Edmonton doctor who over-billed Alberta Health more than $800k sentenced to four years in prison
Edmonton Dr. Yifei Shi who over-billed Alberta Health for more than $800,000 in a single year has been sentenced to four years in prison.
Edmonton doctor who over-billed Alberta Health more than $800k sentenced to four years in prison

Edmonton doctor who over-billed Alberta Health more than $800k sentenced to four years in prison

An Edmonton doctor who over-billed Alberta Health for more than $800,000 in a single year has been sentenced to four years in prison.

Court of King’s Bench Justice Paul Belzil on Thursday imposed the sentence on Dr. Yifei Shi, who admitted to a count of fraud over $5,000 for claiming she provided psychiatric services to almost every patient who used her family medicine clinic in west Edmonton.

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Crown prosecutors Megan Rosborough and Leah Boyd had asked for a sentence of five years, while defence lawyer Kent Teskey suggested two-and-a-half. The Crown argued the only apparent motive for the crime was “unadulterated greed.”

“Yifei Shi was a mature individual who had the privilege of employment in a job earning over $500,000 per year,” Rosborough said in a written submission.

“She had every advantage in life: education, wealth and a great job. She used all of these advantages to perpetrate ongoing misappropriations against Alberta Health.”

The total value of the misappropriations “is so high that there are few comparable physician embezzlement cases across Canada,” Rosborough added.

Shi began practicing medicine in Alberta in 2013. Under Alberta’s public fee-for-service health-care model, she was entitled to claim billings from Alberta Health using codes for specific medical services.

Because of the large number of claims, the billing structure operates on an honour system that relies on “individual physicians truthfully reporting and billing for their services,” court documents state.

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Beginning in 2016, however, Shi began billing the government for in-office psychiatric treatment for nearly every patient, regardless of the actual treatment she provided.

“Shi often billed for one hour or more of ‘psychiatric counselling’ with a patient for a visit that, according to the patient, lasted 10-15 minutes,” an agreed statement of facts states. “While she may have provided some services that may have fallen under that code, she would bill for psychiatric counselling on almost every patient that she saw, often for multiple units.”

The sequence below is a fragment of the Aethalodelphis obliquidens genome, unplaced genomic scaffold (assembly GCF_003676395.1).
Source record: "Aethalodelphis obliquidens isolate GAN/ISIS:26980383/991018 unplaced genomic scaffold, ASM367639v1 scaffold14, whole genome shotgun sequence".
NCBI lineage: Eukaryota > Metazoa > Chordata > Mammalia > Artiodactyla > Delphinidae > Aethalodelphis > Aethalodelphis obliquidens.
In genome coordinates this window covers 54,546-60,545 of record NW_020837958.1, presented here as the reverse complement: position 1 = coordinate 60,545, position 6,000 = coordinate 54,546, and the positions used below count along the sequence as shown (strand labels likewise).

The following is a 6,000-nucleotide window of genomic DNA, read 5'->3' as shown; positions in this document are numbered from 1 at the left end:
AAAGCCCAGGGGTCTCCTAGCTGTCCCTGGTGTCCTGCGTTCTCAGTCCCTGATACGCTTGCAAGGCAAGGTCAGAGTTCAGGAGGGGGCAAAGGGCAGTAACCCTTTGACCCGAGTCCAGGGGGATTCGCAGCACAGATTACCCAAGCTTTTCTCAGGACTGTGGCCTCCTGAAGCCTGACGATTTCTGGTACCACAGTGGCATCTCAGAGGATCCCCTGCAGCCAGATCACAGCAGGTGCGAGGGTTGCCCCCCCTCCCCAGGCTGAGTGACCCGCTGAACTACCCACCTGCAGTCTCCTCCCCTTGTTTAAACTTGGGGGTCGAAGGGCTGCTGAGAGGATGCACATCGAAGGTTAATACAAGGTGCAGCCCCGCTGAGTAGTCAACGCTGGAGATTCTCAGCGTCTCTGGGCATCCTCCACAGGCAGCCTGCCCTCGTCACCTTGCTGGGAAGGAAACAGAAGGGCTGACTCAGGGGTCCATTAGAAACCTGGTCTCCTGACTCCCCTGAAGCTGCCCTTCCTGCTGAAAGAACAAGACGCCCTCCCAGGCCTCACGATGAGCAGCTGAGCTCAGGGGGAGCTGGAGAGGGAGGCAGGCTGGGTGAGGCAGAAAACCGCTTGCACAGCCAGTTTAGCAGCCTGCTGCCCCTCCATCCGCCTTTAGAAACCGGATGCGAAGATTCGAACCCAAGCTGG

This allowed Shi, who is in her 30s, to bring home more than four times of what an average family physician makes. In 2016, Shi billed $1.38 million, at a time when the average general practitioner in Alberta was billing about $306,000 annually. In 2016, Shi claimed 216 days of work, of which — according to her billings — 208 were taken up providing at least eight hours of psychiatric treatment.

On Thursday, Shi admitted she did not provide those treatments in the amounts claimed. In all, $827,077 of the $1.38 million billed in 2016 was “fraudulent based on her deceitfully using the (psychiatric treatment) code as a billing multiplier,” the agreed facts state.

The Crown said this had trickle-down effects on patients, who were often “confused and upset” when they learned their family doctor was under investigation.

“The creation of false or misleading health care entries on a patient health chart could have long-term impacts on their treatment options and their ability to access health or life insurance,” the Crown’s submissions state.

Shi was arrested by the Edmonton police economic crimes section in May 2021 after a request from Alberta Justice. She was charged with a count of fraud over $5,000, as well as theft in the same amount. She was initially alleged to have claimed between $3.5 and $4.1 million in fraudulent billings.

A CPSA news release at the time said Shi agreed to withdraw from practice after the criminal charges were laid. CPSA spokeswoman Andrea Garland said Shi’s practice permit remains active, adding the organization usually conducts its own investigations under the Health Professions Act after a criminal case is concluded. 

In addition to the four years in jail, Shi has been ordered to repay the $827,000 owed to the Alberta government. Teskey, her lawyer, declined to comment.

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